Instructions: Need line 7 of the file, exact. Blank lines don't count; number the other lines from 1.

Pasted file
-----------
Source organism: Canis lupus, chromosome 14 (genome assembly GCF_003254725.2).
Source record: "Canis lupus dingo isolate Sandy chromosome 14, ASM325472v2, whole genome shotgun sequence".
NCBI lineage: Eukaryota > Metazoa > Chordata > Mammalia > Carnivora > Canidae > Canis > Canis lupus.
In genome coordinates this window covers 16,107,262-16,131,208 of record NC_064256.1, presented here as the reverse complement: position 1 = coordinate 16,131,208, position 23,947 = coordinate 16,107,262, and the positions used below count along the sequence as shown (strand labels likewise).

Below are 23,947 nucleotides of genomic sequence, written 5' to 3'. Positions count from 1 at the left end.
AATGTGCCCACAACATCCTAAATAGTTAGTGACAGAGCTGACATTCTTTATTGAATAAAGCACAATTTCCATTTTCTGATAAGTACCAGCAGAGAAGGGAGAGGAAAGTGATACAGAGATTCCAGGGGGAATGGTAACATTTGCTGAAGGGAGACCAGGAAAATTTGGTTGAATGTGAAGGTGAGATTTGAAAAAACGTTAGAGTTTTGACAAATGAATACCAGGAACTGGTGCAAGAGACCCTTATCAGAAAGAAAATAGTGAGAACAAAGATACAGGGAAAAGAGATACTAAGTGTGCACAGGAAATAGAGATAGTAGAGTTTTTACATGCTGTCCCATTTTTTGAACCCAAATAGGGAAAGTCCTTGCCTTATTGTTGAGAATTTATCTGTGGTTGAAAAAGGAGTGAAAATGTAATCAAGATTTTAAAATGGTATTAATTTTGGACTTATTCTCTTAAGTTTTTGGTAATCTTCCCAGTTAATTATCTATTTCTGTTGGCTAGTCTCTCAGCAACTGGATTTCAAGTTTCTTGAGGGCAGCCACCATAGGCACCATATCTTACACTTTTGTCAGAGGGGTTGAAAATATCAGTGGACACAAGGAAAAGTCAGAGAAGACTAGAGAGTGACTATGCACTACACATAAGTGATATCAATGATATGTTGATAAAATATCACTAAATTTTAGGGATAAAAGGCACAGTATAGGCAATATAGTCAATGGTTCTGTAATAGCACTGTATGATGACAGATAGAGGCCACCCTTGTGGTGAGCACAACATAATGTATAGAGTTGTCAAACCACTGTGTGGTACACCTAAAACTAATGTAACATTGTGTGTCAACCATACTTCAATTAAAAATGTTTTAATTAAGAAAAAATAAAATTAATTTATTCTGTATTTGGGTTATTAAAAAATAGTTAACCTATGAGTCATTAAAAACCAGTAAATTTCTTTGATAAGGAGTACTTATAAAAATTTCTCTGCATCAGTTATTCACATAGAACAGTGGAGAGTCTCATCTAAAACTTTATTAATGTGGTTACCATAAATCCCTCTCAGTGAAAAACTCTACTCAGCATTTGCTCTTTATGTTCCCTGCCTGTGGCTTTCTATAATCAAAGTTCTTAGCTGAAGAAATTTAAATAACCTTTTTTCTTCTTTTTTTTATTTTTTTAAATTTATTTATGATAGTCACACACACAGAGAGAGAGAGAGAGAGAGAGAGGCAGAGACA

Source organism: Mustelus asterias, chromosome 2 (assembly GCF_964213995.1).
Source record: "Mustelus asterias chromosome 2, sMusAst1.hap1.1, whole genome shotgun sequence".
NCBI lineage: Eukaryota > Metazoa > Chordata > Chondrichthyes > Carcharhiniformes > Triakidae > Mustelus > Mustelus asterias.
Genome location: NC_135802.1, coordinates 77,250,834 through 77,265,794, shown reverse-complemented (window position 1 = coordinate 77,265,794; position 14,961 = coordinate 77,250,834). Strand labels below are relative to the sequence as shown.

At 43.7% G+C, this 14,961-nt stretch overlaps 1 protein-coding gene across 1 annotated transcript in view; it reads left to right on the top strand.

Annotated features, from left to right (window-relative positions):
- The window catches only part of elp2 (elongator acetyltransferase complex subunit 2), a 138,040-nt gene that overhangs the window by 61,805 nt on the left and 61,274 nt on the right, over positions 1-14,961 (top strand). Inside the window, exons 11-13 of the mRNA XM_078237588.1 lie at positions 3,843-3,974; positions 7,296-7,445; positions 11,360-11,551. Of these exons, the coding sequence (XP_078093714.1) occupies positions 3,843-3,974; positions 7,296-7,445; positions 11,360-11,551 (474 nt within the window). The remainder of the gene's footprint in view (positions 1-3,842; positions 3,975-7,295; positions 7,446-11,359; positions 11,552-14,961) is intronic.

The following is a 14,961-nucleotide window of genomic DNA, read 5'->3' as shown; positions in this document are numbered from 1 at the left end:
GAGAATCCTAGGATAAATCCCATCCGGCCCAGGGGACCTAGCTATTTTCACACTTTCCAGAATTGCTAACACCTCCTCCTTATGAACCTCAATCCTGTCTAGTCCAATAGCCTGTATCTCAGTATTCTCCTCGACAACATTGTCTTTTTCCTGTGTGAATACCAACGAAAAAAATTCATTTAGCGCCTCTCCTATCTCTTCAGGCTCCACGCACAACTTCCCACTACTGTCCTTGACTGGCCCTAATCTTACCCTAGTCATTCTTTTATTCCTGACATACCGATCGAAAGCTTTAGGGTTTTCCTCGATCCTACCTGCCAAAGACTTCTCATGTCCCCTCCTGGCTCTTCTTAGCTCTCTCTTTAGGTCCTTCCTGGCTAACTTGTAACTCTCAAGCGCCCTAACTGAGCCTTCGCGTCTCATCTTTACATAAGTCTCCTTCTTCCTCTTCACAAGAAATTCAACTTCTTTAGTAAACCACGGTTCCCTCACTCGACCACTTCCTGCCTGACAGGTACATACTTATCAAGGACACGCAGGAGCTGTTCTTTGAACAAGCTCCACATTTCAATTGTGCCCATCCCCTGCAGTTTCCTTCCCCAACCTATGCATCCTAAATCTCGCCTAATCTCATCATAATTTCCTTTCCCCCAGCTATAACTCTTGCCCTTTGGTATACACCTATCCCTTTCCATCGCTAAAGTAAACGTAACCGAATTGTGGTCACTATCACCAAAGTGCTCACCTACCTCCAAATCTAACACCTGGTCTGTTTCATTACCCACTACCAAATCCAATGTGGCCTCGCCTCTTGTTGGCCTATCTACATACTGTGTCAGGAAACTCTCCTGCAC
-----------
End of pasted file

Source organism: Mustelus asterias, chromosome 2 (assembly GCF_964213995.1).